A larger than life character, writer, poet, playwright and songwriter, Félix Leclerc is an icon in Quebec, known to many as the originator of the “chansonnier” tradition. His original style made him a trailblazer for French-language Canadian songwriters.
Born in La Tuque, Quebec in 1914, Leclerc was the sixth of 11 children, but this did not stop him from pursuing literature studies at the University of Ottawa.
At 18, he began his academic studies at the University of Ottawa, where he wrote his first song, Notre Sentier. Forced to abandon his schooling in 1933 because of the Depression, he went to work as a farmhand at Ste-Marthe. He was to draw on this experience for several of his songs.
During the Great Depression, Leclerc left school and began his career as a radio announcer in 1934 in Quebec City. He acted in various radio shows and gained himself a spot in Les Compagnons de St-Laurent of Père Emile Legault. From 1939 to 1945, he worked as an actor on Radio-Canada’s “Vie de famille” and “Un home et son pêché.”
On December 28, 1950, he made his debut as a singer at the Théatre de l’ABC in Paris: he was an overnight sensation. Leclerc was a three-time recipient of Le Grand Prix du Disque de L’Academie Charles-Cros, the highest music award in France.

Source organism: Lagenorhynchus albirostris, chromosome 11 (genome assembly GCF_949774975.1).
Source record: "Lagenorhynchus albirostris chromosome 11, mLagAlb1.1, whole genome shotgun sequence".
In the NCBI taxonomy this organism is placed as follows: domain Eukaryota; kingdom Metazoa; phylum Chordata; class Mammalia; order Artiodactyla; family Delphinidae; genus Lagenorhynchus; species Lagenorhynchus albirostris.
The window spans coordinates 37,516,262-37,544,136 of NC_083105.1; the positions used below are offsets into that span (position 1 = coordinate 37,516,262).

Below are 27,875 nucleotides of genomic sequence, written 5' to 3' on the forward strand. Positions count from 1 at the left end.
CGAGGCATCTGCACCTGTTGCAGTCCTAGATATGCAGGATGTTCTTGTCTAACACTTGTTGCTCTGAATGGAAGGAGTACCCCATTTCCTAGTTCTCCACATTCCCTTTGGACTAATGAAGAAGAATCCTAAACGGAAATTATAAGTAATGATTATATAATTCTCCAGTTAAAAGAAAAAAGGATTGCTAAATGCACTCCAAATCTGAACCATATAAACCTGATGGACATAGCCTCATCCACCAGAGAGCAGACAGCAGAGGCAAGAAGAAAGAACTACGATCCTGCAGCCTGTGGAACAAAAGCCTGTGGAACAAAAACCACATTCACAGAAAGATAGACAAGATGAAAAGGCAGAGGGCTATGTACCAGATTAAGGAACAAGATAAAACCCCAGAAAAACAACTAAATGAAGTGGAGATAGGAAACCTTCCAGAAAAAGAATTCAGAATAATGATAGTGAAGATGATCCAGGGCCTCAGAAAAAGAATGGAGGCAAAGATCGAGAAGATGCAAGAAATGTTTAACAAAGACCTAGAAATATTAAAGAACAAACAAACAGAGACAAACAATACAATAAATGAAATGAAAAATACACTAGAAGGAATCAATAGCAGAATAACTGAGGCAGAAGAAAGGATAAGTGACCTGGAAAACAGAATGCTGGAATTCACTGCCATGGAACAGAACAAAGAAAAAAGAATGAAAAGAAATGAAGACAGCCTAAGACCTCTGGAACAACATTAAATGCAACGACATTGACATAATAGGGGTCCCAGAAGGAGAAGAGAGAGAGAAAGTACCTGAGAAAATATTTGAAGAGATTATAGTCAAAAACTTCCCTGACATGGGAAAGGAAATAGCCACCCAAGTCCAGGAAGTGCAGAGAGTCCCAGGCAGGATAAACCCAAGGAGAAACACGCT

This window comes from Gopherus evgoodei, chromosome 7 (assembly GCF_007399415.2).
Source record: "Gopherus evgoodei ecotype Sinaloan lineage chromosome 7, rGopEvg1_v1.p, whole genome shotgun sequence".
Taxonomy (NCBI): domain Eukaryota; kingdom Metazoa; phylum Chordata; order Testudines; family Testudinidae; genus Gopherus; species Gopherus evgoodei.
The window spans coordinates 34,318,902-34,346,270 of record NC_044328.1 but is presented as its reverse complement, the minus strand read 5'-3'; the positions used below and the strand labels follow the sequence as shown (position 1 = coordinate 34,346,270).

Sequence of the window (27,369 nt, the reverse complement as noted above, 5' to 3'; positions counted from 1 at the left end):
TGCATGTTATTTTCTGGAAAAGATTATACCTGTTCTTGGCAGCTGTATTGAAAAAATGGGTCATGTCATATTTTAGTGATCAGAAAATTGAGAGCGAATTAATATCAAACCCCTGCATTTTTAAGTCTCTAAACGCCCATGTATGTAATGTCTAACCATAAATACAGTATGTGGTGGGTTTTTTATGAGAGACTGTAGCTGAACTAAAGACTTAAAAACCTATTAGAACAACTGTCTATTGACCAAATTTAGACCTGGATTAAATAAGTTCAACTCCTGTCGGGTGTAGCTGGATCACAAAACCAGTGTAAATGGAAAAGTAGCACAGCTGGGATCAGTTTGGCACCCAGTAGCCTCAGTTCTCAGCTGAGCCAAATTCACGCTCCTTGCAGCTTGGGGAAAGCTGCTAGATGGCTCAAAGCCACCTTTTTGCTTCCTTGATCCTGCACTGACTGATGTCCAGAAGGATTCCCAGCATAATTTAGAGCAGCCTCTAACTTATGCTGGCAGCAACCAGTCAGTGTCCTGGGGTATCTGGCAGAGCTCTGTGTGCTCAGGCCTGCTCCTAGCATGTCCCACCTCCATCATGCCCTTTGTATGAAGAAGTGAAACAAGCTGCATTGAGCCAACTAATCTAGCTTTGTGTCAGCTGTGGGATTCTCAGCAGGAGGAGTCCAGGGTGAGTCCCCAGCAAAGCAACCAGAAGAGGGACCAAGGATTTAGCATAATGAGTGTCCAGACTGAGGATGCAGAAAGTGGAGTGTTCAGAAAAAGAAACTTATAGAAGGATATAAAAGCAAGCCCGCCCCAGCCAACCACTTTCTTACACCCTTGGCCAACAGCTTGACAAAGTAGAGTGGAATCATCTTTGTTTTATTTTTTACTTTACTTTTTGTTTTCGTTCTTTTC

Leclerc’s songs dealt mostly with nature, dreams, solitude, love and death. His most successful works include: Le p’tit Bonheur, Moi, mes souliers, Bozo and Le train du Nord. Through his singular qualities, Leclerc became a major creative influence on George Brassens, Jacques Brel, Gilles Vigneault and Jean-Pierre Ferland, amongst many others.
Throughout his career, Leclerc received a number of honours: the Calixa Lavallée award of the Société Saint-Jean-Baptiste of Montreal and in 1976, he was given the Award of the Canadian Conference of the Arts. In 1977, ADISQ named its Félix trophy after him. He was inducted into the Order of Canada in 1971 and made a Grand Officer of the Ordre national du Québec in 1985 and a Chevalier of the French Légion d’honneur in 1986.
2018 marks the 30th anniversary of Leclerc’s death, which has been remembered throughout the French-speaking world.